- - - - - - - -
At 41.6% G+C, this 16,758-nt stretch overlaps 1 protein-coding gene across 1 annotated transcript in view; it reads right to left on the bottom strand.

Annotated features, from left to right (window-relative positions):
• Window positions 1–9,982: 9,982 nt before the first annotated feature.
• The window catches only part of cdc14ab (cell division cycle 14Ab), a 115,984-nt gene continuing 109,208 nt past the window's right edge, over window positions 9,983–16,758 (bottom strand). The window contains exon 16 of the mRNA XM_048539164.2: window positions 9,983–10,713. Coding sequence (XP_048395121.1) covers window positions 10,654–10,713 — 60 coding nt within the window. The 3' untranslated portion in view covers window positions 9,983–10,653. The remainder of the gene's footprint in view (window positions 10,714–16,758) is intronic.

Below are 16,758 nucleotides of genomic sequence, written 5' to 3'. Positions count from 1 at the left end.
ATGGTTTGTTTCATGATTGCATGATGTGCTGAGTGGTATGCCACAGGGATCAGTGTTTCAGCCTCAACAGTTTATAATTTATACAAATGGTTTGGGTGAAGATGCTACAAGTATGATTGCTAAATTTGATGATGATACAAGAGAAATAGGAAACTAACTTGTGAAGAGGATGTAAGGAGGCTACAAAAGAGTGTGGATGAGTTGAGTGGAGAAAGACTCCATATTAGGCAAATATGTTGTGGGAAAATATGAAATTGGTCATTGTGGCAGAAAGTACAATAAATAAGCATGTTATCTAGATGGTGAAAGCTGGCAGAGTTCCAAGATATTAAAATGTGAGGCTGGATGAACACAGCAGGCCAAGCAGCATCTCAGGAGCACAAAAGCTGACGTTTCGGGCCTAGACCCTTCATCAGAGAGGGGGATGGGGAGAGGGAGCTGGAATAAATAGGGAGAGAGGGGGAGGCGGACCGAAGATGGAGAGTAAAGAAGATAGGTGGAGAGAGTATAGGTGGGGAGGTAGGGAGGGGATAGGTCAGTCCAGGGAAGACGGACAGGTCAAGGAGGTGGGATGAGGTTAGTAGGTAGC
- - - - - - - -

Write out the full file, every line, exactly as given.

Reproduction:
At 41.6% G+C, this 16,758-nt stretch overlaps 1 protein-coding gene across 1 annotated transcript in view; it reads right to left on the bottom strand.

Annotated features, from left to right (window-relative positions):
• Window positions 1–9,982: 9,982 nt before the first annotated feature.
• The window catches only part of cdc14ab (cell division cycle 14Ab), a 115,984-nt gene continuing 109,208 nt past the window's right edge, over window positions 9,983–16,758 (bottom strand). The window contains exon 16 of the mRNA XM_048539164.2: window positions 9,983–10,713. Coding sequence (XP_048395121.1) covers window positions 10,654–10,713 — 60 coding nt within the window. The 3' untranslated portion in view covers window positions 9,983–10,653. The remainder of the gene's footprint in view (window positions 10,714–16,758) is intronic.

Below are 16,758 nucleotides of genomic sequence, written 5' to 3'. Positions count from 1 at the left end.
ATGGTTTGTTTCATGATTGCATGATGTGCTGAGTGGTATGCCACAGGGATCAGTGTTTCAGCCTCAACAGTTTATAATTTATACAAATGGTTTGGGTGAAGATGCTACAAGTATGATTGCTAAATTTGATGATGATACAAGAGAAATAGGAAACTAACTTGTGAAGAGGATGTAAGGAGGCTACAAAAGAGTGTGGATGAGTTGAGTGGAGAAAGACTCCATATTAGGCAAATATGTTGTGGGAAAATATGAAATTGGTCATTGTGGCAGAAAGTACAATAAATAAGCATGTTATCTAGATGGTGAAAGCTGGCAGAGTTCCAAGATATTAAAATGTGAGGCTGGATGAACACAGCAGGCCAAGCAGCATCTCAGGAGCACAAAAGCTGACGTTTCGGGCCTAGACCCTTCATCAGAGAGGGGGATGGGGAGAGGGAGCTGGAATAAATAGGGAGAGAGGGGGAGGCGGACCGAAGATGGAGAGTAAAGAAGATAGGTGGAGAGAGTATAGGTGGGGAGGTAGGGAGGGGATAGGTCAGTCCAGGGAAGACGGACAGGTCAAGGAGGTGGGATGAGGTTAGTAGGTAGC